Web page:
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lbroughton

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About lbroughton

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  1. I can address one of your questions. I found that there is a difference between LTC and ADC. In LTC, not all residents benefit from all activities. You provide programs to target specific individuals and your groups are generally fairly homogeneous. In ADC, if you are the only recreation worker, you must provide programs that the entire population can take part in. That can be very challenging if there is a wide range of abilities. I find that I am never bored. When I am not doing group programs, I try to fit in 1:1 with clients whose goals cannot entirely be met in groups.
  2. "I'd be interested in knowing about your timings. I am trying to shoot for more active programs then hve a passive one, and alternate like that. Do you guys have breaks in between programs for your charting? I have had this suggested to me, but find that the patients all disperse when we don't keep their attention." Any breaks between programs are usually taken up with one:one. The best time for me to chart is after the clients leave. I have an hour on my own that is used for charting, phoning, shopping, etc.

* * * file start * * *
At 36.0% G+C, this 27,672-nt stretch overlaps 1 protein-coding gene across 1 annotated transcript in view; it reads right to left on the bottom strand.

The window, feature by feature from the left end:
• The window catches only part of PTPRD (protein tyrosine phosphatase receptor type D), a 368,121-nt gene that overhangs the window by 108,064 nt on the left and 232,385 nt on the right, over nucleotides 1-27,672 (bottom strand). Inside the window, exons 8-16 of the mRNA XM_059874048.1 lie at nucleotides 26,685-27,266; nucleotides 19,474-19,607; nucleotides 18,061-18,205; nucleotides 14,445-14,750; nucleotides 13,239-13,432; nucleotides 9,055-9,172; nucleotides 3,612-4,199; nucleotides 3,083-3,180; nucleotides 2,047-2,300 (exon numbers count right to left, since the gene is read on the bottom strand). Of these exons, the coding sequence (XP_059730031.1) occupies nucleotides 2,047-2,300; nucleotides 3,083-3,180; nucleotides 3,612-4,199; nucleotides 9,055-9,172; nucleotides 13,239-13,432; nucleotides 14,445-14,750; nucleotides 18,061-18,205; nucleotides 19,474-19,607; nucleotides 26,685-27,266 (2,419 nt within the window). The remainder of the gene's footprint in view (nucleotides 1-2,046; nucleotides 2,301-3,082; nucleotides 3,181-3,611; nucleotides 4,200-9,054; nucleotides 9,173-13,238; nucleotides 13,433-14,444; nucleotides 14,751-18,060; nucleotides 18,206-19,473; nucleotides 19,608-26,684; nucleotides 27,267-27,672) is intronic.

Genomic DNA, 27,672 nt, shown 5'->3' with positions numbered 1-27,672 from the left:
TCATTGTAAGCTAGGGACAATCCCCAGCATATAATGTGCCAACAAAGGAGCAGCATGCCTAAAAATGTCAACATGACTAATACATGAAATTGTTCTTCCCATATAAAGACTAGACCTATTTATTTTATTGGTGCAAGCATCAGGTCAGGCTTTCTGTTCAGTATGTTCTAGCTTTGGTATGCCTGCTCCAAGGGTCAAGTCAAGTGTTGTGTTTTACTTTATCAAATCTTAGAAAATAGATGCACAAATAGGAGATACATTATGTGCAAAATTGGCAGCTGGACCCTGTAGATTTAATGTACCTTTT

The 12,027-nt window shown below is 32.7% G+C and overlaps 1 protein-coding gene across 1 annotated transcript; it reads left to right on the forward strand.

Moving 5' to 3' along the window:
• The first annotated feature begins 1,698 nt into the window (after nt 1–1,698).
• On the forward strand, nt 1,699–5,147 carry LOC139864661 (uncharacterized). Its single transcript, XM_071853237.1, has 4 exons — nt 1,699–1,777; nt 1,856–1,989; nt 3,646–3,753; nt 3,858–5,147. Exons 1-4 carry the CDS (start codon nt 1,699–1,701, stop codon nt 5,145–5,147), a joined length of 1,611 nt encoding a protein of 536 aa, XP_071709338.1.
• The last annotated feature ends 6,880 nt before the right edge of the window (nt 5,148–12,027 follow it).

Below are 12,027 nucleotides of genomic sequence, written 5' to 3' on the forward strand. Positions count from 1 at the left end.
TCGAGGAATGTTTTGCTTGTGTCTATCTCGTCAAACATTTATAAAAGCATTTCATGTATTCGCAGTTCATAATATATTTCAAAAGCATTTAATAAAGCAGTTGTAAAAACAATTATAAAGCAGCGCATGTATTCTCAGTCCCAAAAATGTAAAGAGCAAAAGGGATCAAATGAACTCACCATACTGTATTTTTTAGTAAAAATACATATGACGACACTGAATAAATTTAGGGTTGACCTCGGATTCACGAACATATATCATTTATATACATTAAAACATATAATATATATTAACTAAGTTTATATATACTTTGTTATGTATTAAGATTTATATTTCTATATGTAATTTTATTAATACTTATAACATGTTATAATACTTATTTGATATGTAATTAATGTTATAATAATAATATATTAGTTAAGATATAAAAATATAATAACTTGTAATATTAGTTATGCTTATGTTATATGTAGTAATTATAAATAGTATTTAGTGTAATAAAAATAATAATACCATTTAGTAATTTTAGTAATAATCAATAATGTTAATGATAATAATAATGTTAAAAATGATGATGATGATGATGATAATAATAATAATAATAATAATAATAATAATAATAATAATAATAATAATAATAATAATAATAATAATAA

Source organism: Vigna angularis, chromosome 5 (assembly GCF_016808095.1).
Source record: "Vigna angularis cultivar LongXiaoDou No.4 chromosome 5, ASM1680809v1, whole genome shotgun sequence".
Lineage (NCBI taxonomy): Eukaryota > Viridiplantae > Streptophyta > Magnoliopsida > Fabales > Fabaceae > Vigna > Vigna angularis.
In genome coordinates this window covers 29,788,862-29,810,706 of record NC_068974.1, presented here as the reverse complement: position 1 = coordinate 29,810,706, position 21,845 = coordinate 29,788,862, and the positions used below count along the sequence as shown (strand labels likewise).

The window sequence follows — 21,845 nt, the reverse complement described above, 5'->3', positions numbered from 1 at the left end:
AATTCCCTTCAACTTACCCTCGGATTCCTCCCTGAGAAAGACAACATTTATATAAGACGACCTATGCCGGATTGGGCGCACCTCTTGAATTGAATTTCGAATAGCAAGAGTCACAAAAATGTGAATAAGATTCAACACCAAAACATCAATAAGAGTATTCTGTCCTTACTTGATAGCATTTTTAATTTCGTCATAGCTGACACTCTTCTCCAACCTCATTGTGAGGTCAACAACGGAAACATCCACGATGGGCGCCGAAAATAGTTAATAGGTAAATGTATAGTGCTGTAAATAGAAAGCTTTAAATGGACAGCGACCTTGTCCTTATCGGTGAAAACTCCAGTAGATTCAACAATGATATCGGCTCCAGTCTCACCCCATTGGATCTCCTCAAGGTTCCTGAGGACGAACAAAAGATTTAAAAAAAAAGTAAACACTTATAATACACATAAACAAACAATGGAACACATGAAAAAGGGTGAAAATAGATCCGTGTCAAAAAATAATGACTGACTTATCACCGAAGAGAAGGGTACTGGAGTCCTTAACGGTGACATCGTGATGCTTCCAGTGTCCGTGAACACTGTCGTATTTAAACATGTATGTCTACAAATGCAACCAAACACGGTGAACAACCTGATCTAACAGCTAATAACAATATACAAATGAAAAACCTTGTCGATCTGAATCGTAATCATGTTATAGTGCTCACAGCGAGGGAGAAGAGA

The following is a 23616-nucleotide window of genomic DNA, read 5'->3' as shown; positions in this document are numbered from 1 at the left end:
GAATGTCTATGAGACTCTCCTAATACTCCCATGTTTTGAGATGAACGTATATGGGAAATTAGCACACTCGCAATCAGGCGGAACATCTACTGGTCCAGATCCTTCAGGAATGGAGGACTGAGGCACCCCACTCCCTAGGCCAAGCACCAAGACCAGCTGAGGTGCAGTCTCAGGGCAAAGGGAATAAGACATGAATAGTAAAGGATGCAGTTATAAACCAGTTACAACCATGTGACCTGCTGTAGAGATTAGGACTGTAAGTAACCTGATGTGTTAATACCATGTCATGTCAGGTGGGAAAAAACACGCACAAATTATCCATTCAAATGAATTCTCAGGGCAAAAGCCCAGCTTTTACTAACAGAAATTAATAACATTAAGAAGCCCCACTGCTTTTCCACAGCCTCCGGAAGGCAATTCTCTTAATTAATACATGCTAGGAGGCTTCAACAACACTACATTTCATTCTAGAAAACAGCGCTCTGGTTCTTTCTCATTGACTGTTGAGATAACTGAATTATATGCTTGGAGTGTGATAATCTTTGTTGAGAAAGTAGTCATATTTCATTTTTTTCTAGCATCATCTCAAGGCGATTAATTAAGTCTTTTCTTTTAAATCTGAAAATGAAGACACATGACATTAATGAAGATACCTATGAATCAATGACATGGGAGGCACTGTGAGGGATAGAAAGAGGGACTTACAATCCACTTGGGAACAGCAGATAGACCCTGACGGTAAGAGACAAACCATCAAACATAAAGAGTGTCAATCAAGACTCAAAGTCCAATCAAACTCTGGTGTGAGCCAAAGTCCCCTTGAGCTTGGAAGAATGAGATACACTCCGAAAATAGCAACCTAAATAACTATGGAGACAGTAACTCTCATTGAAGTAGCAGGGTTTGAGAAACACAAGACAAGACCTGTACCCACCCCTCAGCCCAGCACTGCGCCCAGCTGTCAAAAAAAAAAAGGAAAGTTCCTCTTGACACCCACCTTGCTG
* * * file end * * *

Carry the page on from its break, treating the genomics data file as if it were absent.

3. Mexican bingo uses pictures instead of numbers. You can buy proper decks of loteria cards, or print some from online sources. http://www.enchantedlearning.com/lotto/ has some simple ones at no cost, and you can purchase from http://www.lotmex.com/. I think I printed mine from Activityconnection.com. For information on the traditional game, see http://www.festivalofmexico.com/loterias.html.
  4. We play loteria (Mexican bingo) and have done simple paper cutting (papel picado) with red, green, and white paper. Music, costume, and food are musts.
  5. I have been the activity director in our facility-attached adult day centre for 17 years. I work with an LPN, and although we do some joint activities with the facility residents and activity staff, we have separate programs. I work with a mixed population of 12 clients per day and generally have a high proportion of men. One of my challenges is providing suitable activities for such a mixture of people when I am the only activity staff member. Often I have one or two clients with dementia whose behaviour is very disruptive and requires one-to-one intervention. I also usually have a few frail clients with very limited endurance.
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